• Extension Wire – It is an insulated wire that connects the lead to the neuro stimulator. It is usually placed under the skin and leads from scalp, behind the ear, down the neck and till the chest room.

    Remote Controller:

    Every DBS patient will be provided with a handheld remote controller to turn the DBS system on and off. The doctor programs the deep brain stimulator system settings using a wireless device. The stimulation settings can be adjusted and altered as a patient’s condition changes over time.  Typically, DBS surgery will help make the patients’ symptoms less severe so that lower medication doses may be used.


    Who performs the DBS Surgery?

    Deep Brain Stimulation Surgery is performed by neurosurgeon who has specialized training in functional neurosurgery. The surgical team also includes a neurologist.

    Few days before DBS surgery:

    Patient will typically undergo medical investigations (e.g., blood tests, electrocardiogram – ECG, Chest X-ray) few days before the DBS surgery. An MRI scan of the brain will be performed before the DBS surgery. Generally patient / attendant will sign consent forms and complete paperwork to inform the surgeon about the medical history and previous surgeries.

    Stop taking all non-steroidal anti-inflammatory medicines 1 week before surgery, seek advice from your doctor before stoping. Stop smoking, chewing tobacco and drinking alcohol at least 1 week before and 2 weeks after the surgery because these activities can cause bleeding issues. Getting a surgical clearance from a physician or a cardiologist if you have a history of other medical or heart conditions is better. No food or drink, including the Parkinson’s medication is permitted after midnight on the night before the surgery.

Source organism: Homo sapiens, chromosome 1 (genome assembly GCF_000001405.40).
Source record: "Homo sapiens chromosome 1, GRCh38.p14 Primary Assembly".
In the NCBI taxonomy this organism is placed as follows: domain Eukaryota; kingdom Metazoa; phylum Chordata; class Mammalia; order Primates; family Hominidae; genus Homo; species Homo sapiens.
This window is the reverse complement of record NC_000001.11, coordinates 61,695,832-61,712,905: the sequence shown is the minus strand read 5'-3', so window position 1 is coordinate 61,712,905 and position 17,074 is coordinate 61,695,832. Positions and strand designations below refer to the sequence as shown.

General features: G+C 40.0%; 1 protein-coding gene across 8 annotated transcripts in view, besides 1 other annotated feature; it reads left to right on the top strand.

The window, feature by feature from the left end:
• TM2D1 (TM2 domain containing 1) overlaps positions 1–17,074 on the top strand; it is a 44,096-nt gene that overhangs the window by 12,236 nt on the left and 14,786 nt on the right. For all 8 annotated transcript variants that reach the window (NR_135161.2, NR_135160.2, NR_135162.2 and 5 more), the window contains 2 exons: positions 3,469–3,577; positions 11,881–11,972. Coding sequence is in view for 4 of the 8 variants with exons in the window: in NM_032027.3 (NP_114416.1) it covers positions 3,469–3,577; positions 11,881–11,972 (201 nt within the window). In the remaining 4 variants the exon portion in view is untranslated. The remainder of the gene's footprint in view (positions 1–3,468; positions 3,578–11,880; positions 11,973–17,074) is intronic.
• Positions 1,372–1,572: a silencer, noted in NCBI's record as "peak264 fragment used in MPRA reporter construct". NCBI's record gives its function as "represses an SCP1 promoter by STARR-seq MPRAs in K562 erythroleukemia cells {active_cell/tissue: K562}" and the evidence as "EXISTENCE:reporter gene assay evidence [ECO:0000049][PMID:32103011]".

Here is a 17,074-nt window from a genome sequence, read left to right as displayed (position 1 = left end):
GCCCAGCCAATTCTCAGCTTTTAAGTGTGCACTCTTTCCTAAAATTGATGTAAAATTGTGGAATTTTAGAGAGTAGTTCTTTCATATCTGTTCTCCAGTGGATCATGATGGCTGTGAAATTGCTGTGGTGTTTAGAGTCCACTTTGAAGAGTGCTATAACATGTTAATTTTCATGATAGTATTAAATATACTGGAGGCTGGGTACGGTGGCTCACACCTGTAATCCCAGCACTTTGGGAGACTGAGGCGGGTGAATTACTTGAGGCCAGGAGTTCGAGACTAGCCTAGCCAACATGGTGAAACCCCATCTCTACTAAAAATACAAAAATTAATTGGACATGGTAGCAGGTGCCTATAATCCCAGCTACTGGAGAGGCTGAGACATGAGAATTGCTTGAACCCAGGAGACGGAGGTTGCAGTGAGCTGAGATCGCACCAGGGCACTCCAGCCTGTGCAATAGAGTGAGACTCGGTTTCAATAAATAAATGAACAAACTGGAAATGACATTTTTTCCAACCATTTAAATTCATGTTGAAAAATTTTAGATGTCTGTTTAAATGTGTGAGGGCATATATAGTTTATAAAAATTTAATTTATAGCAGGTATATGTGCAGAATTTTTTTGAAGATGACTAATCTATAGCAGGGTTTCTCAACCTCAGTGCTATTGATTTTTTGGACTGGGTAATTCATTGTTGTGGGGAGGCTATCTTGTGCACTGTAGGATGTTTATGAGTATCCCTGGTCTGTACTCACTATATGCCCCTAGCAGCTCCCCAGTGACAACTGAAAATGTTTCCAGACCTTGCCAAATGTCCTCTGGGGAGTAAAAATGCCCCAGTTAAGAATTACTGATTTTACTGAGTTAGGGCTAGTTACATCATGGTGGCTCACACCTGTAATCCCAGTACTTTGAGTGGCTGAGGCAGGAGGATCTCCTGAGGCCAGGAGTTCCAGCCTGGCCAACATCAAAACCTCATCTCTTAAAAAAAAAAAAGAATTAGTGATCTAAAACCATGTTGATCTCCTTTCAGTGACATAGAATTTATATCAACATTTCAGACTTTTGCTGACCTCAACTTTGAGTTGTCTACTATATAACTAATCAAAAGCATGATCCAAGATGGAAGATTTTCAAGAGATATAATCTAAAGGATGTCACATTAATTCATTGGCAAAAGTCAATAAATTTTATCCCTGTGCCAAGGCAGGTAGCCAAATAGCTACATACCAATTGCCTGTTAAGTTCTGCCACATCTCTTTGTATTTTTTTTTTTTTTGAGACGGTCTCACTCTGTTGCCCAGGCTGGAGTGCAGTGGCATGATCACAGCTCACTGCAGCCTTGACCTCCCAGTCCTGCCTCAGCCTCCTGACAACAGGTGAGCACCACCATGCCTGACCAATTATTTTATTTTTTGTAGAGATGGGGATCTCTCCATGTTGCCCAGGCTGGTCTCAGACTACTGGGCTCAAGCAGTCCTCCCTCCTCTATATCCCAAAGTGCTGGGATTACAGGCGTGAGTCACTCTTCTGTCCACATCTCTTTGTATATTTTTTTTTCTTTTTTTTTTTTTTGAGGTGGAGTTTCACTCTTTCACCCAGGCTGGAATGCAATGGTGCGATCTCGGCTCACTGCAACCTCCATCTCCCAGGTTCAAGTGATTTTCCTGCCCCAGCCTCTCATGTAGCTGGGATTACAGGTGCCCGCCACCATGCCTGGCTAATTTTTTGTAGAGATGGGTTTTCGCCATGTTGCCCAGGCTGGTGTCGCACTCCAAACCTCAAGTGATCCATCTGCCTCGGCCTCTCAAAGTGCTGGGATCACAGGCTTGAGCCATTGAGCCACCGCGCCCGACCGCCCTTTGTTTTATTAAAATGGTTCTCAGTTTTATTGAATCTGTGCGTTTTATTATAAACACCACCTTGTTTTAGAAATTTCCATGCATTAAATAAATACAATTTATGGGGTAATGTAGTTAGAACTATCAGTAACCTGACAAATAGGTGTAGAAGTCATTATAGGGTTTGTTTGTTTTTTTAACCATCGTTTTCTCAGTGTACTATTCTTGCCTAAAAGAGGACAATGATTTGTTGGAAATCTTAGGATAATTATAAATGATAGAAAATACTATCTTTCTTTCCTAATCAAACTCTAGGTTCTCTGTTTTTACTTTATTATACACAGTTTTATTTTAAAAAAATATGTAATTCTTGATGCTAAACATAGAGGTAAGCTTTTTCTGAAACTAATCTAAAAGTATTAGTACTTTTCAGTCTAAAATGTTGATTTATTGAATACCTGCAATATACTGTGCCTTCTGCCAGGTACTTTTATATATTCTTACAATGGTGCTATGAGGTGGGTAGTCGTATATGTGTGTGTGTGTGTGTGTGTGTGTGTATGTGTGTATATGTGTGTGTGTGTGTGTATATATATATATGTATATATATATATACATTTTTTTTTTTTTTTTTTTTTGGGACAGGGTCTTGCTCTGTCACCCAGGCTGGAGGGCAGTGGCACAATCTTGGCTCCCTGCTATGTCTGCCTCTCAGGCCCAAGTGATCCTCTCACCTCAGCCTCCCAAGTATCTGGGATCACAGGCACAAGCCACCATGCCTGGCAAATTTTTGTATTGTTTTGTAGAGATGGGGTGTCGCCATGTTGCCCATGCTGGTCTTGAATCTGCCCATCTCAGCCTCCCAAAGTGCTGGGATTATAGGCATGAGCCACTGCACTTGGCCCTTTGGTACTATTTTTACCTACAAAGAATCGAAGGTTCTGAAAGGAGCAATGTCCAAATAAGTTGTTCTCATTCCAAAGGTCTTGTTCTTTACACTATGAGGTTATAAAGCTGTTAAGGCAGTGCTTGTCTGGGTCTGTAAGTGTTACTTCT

Living with a Deep Brain Stimulator:

    Once the DBS surgery has been programmed, patient will be discharged and sent to home with instructions for adjusting stimulator settings. The emote controller allows you turn the stimulator on and off, select predefined programs and adjust the strength of the stimulation. Most patients keep their DBS system turned on 24 hours day and night. Some patients with essential tremor will use in the day and turn the system off during nights. Doctor may alter the settings in the follow-up visits if required.

    If the DBS system has a rechargeable battery, charging unit is required to charge the battery. On an average charging time is 1 to 2 hours per week (Doctor will let you know the instructions during discharge). You will have a choice of either a primary cell battery or a rechargeable unit and you need to discuss this with your surgeon prior to the DBS surgery.

    Just like a cardiac pacemaker other devices such as cellular phones, pagers, microwaves, security doors and anti theft sensors will not affect the Deep Brain Stimulator. Ensure you carry with you the Implanted Device Identification card when flying, since the device will be detected at airport security gates.